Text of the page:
Now CNN has come up with tapes of O'Neill telling Richard Nixon in 1971 that he himself had been on missions inside Cambodia. From last night's Aaron Brown show ...

O'Neill said no one could cross the border by river and he claimed in an audio tape that his publicist played to CNN that he, himself, had never been to Cambodia either. But in 1971, O'Neill said precisely the opposite to then President Richard Nixon.

O'NEILL: I was in Cambodia, sir. I worked along the border on the water.

NIXON: In a swift boat?

O'NEILL: Yes, sir.


JOHNS: Now, O'Neill may have an explanation for this but he has not returned CNN's calls. What does seem clear is that a top member of the swift boat group is now being held to the same standard of literal accuracy they've tried to impose on John Kerry -- Aaron.

So there you go. It really seems like O'Neill has been going on all these shows lying right through his teeth. Not misremembering some date, not having a conflicting recollection of some battle action, but telling everyone that none of the Swift Boats crossed into Cambodia when, in fact, he himself appears to have done so routinely.

Of course, the underyling facts here aren't in dispute. As Fred Kaplan points out here and many others have as well, it is well known that the US military -- and Swift Boats in particular -- made covert ventures into Cambodia.

But, again, right from O'Neill's own mouth -- Mr. Swift Boat Veterans for the Truth.

And all of this raises the question, though it's not precisely the right analogy, what exactly is the statute of limitations on these guys? How many times do they have to get caught making false claims, unsubstantiated assertions or putting forward witnesses who weren't there, before they cease to have any credibility and get treated as such in the media?

At the moment the standard seems to be, "Okay, on your first nineteen claims, it seems like you were lying to us, but send along number twenty and we'll run that one up the flag pole too."

How long?

Just in case you don't think TPM is going to <$NoAd$>extra lengths to keep you informed, please note that we beat the news wires by at least twenty minutes (!) in bringing you the news that Ben Ginsberg had checked out of the Bush-Cheney campaign over the Swift Boat matter.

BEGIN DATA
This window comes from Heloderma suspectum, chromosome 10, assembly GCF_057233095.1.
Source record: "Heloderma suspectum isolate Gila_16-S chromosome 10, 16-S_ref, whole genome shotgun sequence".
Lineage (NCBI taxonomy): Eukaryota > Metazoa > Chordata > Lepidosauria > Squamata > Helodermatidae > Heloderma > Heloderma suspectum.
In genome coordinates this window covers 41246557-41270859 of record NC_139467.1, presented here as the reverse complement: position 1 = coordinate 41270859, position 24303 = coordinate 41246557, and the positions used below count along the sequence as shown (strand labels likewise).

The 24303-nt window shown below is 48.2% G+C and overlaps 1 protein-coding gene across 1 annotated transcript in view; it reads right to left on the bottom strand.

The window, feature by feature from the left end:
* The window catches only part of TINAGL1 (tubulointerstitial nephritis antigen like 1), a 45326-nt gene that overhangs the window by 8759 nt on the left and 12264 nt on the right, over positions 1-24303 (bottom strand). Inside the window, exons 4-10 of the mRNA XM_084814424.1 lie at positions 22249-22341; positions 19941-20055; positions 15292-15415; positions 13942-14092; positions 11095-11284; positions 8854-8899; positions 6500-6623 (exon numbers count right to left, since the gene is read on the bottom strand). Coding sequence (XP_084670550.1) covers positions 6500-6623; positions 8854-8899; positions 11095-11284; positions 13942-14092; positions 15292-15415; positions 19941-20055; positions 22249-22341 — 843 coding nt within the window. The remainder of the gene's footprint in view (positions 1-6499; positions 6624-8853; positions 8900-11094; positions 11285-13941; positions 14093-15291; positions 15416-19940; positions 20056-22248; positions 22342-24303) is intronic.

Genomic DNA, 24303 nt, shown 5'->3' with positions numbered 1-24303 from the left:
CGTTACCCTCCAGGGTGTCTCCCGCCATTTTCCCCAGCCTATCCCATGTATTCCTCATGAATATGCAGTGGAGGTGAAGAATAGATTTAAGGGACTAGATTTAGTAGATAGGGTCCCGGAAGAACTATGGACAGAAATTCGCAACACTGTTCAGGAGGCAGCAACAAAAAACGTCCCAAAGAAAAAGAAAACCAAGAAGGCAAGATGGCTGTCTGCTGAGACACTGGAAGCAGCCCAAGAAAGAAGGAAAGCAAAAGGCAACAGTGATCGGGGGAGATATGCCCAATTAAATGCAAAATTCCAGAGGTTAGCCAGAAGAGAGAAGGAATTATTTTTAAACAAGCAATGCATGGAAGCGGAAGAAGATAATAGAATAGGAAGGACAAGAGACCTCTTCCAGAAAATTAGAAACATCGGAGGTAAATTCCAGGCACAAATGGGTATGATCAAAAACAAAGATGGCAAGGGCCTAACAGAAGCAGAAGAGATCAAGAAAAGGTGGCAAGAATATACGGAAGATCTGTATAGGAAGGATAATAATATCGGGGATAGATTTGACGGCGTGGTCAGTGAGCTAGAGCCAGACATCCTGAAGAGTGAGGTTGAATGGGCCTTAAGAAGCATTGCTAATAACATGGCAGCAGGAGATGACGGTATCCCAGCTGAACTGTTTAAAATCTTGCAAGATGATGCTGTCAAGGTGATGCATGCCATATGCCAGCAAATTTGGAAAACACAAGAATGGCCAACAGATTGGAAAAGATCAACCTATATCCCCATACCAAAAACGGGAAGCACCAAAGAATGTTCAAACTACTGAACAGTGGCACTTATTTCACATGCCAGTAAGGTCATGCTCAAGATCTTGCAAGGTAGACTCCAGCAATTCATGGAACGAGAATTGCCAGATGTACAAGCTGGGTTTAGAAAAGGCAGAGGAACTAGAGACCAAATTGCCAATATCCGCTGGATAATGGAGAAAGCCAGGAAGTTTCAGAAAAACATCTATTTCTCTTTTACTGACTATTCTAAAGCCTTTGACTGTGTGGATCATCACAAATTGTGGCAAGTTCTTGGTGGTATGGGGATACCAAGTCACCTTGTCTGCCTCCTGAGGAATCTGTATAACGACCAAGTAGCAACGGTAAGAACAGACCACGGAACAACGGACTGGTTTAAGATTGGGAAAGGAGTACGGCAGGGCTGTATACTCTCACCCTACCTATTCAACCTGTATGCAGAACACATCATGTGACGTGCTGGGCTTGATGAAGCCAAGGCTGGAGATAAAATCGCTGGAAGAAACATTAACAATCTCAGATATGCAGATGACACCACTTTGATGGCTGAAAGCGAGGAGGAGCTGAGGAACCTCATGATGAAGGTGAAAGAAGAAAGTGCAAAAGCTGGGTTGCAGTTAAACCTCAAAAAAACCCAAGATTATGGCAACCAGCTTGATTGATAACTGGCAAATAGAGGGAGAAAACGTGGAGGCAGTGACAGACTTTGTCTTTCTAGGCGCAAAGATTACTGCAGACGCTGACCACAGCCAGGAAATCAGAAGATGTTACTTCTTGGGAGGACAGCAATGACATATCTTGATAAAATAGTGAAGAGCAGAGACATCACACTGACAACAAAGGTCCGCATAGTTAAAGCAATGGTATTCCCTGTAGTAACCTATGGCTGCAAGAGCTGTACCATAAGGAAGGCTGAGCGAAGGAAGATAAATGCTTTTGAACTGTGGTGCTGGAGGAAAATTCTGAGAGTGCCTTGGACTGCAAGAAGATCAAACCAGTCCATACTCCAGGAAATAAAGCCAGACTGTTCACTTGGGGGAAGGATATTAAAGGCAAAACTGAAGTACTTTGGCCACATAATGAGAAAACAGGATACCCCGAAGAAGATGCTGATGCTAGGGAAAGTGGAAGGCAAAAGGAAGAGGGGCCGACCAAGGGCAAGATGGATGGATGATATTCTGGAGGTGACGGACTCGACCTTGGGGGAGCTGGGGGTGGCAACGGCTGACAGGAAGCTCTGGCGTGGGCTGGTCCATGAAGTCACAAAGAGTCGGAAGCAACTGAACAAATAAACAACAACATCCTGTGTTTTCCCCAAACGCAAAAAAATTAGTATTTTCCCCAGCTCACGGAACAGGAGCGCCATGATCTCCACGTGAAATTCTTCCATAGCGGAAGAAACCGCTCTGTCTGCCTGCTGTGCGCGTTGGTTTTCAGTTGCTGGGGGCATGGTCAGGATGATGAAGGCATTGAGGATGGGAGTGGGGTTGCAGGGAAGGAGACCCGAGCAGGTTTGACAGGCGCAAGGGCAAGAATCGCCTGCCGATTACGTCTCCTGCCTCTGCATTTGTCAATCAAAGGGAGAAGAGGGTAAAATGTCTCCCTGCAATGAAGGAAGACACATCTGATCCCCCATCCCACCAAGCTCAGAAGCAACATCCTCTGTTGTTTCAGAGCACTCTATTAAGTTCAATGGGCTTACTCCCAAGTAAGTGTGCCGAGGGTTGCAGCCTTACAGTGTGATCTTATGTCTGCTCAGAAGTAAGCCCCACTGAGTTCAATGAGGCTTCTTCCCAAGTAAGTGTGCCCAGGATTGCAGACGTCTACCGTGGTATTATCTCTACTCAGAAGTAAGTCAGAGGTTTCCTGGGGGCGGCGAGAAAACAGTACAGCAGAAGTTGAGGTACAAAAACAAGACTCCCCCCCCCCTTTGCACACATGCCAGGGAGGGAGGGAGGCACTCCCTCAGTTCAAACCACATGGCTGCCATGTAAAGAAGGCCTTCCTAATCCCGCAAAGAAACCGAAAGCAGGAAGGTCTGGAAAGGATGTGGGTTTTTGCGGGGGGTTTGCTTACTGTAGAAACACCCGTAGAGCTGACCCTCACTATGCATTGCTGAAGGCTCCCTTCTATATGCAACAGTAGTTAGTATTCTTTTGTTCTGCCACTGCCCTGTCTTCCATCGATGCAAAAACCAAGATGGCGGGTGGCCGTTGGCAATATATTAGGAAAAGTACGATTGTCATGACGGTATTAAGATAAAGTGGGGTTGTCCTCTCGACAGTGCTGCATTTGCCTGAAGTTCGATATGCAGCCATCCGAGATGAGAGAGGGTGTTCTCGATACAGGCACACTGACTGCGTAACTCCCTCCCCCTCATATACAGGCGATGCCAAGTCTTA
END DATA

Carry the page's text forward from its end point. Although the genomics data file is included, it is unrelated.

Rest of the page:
But if you look at the New York Times bit on Ginsberg's resignation you'll see that who else is working for these Swift dudes, Chris LaCivita, who works for push-poll and astroturf king Tom Synhorst.

From the Times ...

An occasional collaborator with Mr. Ginsberg, Chris LaCivita, is also working for the group, advising on media strategy. Mr. LaCivita was political director of the National Republican Senatorial Committee in 2002 and now works for the DCI Group, a Washington political strategy firm whose partners include Charles Francis, a longtime friend of President Bush from Texas and Tom Synhorst, an adviser to the Bush campaign in 2000, who was an architect of the campaign's effort in the Iowa caucuses.

Mr. LaCivita said yesterday that he worked as a private contractor for DCI and Swift Boat Veterans for Truth and that there was no coordination between the firm and the group.

"Obviously, I don't work for the Bush campaign," he said.

Mr. LaCivita described his role as providing advice on the news media and placing advertisements. Asked to describe how close his involvement was or how Mr. Ginsberg was involved, Mr. LaCivita referred calls to a spokesman for Swift Boat Veterans, which declined to comment.

Birds of a feather ...

Oh, this is good stuff.

The Kerry campaign is sending Max Cleland and Jim Rassman down to the president's 'ranch' to hand deliver a letter signed by seven veterans serving in the United States Senate asking Bush to "recognize this blatant attempt at character assassination, and publicly condemn it."

Nice political theater and it couldn't happen to a nicer guy.

Maybe it's time for Bush to bug out?

Or maybe put in for a transfer to Alabama ...